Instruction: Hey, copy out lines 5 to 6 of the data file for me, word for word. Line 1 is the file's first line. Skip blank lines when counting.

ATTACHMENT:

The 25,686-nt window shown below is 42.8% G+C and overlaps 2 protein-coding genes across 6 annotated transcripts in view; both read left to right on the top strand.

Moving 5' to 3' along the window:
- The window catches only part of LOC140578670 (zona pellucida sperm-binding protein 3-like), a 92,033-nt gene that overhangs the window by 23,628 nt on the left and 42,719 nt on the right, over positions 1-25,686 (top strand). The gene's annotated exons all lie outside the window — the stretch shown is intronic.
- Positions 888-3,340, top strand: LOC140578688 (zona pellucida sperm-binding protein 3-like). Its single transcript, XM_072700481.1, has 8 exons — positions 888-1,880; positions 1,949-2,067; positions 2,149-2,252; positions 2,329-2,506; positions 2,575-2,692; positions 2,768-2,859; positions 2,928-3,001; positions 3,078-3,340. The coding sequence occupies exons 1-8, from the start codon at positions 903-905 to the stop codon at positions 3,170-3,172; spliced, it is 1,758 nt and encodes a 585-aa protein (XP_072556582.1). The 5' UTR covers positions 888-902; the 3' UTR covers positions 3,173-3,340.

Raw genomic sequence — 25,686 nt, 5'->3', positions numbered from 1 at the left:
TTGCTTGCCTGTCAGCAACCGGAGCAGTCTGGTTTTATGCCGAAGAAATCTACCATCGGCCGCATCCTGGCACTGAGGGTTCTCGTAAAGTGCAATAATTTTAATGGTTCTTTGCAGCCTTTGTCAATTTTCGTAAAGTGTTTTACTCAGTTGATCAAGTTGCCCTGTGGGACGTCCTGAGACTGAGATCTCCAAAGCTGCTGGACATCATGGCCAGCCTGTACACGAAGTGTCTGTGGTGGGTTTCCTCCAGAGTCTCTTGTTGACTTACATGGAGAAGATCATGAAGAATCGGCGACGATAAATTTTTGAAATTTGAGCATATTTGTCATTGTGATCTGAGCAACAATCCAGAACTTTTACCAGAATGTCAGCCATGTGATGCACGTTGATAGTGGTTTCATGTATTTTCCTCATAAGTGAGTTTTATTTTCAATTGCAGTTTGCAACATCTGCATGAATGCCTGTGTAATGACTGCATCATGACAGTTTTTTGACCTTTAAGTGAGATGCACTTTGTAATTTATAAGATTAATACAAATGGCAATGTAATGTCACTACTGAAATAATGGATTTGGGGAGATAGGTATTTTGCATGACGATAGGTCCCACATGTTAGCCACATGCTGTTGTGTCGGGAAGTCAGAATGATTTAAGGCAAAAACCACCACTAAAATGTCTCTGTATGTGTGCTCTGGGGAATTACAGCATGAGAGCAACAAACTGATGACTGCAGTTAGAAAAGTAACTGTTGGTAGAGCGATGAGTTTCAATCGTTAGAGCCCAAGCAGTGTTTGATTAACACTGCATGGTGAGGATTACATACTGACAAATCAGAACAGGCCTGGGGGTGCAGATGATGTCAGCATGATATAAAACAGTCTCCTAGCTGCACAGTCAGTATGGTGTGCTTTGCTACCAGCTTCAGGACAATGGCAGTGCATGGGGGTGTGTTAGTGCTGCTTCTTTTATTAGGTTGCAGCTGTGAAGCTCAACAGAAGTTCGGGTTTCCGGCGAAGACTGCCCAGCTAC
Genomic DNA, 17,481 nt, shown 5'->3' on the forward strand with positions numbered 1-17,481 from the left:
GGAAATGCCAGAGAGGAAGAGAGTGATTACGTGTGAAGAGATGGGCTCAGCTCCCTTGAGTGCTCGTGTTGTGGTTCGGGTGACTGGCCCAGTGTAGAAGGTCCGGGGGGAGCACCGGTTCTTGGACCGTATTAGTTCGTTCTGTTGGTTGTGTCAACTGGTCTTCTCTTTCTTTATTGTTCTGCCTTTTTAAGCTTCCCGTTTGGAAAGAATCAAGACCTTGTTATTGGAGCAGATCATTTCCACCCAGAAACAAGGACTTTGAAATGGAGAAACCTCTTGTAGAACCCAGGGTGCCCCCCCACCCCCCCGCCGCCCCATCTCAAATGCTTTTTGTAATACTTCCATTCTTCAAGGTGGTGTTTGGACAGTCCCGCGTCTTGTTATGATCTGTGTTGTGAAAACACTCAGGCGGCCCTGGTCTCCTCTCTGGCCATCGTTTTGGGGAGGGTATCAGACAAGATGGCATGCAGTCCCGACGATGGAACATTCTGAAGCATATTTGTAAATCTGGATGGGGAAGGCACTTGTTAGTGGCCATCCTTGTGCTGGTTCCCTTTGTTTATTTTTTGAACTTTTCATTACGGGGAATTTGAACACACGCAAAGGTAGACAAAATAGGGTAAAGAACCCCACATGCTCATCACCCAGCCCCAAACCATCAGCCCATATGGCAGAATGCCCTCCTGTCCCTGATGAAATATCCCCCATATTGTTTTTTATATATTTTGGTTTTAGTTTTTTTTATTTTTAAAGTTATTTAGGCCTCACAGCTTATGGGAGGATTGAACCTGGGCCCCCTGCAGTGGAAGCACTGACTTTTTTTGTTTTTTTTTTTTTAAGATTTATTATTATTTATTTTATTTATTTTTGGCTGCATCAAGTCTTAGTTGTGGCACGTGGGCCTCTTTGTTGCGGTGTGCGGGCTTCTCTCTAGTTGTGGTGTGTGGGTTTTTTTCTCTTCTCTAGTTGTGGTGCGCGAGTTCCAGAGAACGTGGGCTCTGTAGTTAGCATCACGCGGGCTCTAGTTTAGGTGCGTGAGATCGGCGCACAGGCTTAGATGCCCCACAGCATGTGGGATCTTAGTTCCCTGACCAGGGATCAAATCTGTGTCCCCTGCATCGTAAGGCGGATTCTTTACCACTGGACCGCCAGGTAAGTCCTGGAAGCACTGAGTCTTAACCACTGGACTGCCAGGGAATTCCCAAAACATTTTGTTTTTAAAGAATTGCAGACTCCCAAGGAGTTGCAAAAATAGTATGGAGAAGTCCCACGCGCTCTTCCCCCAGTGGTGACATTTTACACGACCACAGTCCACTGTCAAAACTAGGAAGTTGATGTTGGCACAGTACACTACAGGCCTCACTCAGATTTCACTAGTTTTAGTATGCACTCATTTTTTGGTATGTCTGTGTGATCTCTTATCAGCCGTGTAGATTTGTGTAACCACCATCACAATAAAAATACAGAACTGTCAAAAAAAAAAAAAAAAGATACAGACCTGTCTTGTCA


Raw genomic sequence — 25,686 nt, 5'->3', positions numbered from 1 at the left:
TTGCTTGCCTGTCAGCAACCGGAGCAGTCTGGTTTTATGCCGAAGAAATCTACCATCGGCCGCATCCTGGCACTGAGGGTTCTCGTAAAGTGCAATAATTTTAATGGTTCTTTGCAGCCTTTGTCAATTTTCGTAAAGTGTTTTACTCAGTTGATCAAGTTGCCCTGTGGGACGTCCTGAGACTGAGATCTCCAAAGCTGCTGGACATCATGGCCAGCCTGTACACGAAGTGTCTGTGGTGGGTTTCCTCCAGAGTCTCTTGTTGACTTACATGGAGAAGATCATGAAGAATCGGCGACGATAAATTTTTGAAATTTGAGCATATTTGTCATTGTGATCTGAGCAACAATCCAGAACTTTTACCAGAATGTCAGCCATGTGATGCACGTTGATAGTGGTTTCATGTATTTTCCTCATAAGTGAGTTTTATTTTCAATTGCAGTTTGCAACATCTGCATGAATGCCTGTGTAATGACTGCATCATGACAGTTTTTTGACCTTTAAGTGAGATGCACTTTGTAATTTATAAGATTAATACAAATGGCAATGTAATGTCACTACTGAAATAATGGATTTGGGGAGATAGGTATTTTGCATGACGATAGGTCCCACATGTTAGCCACATGCTGTTGTGTCGGGAAGTCAGAATGATTTAAGGCAAAAACCACCACTAAAATGTCTCTGTATGTGTGCTCTGGGGAATTACAGCATGAGAGCAACAAACTGATGACTGCAGTTAGAAAAGTAACTGTTGGTAGAGCGATGAGTTTCAATCGTTAGAGCCCAAGCAGTGTTTGATTAACACTGCATGGTGAGGATTACATACTGACAAATCAGAACAGGCCTGGGGGTGCAGATGATGTCAGCATGATATAAAACAGTCTCCTAGCTGCACAGTCAGTATGGTGTGCTTTGCTACCAGCTTCAGGACAATGGCAGTGCATGGGGGTGTGTTAGTGCTGCTTCTTTTATTAGGTTGCAGCTGTGAAGCTCAACAGAAGTTCGGGTTTCCGGCGAAGACTGCCCAGCTAC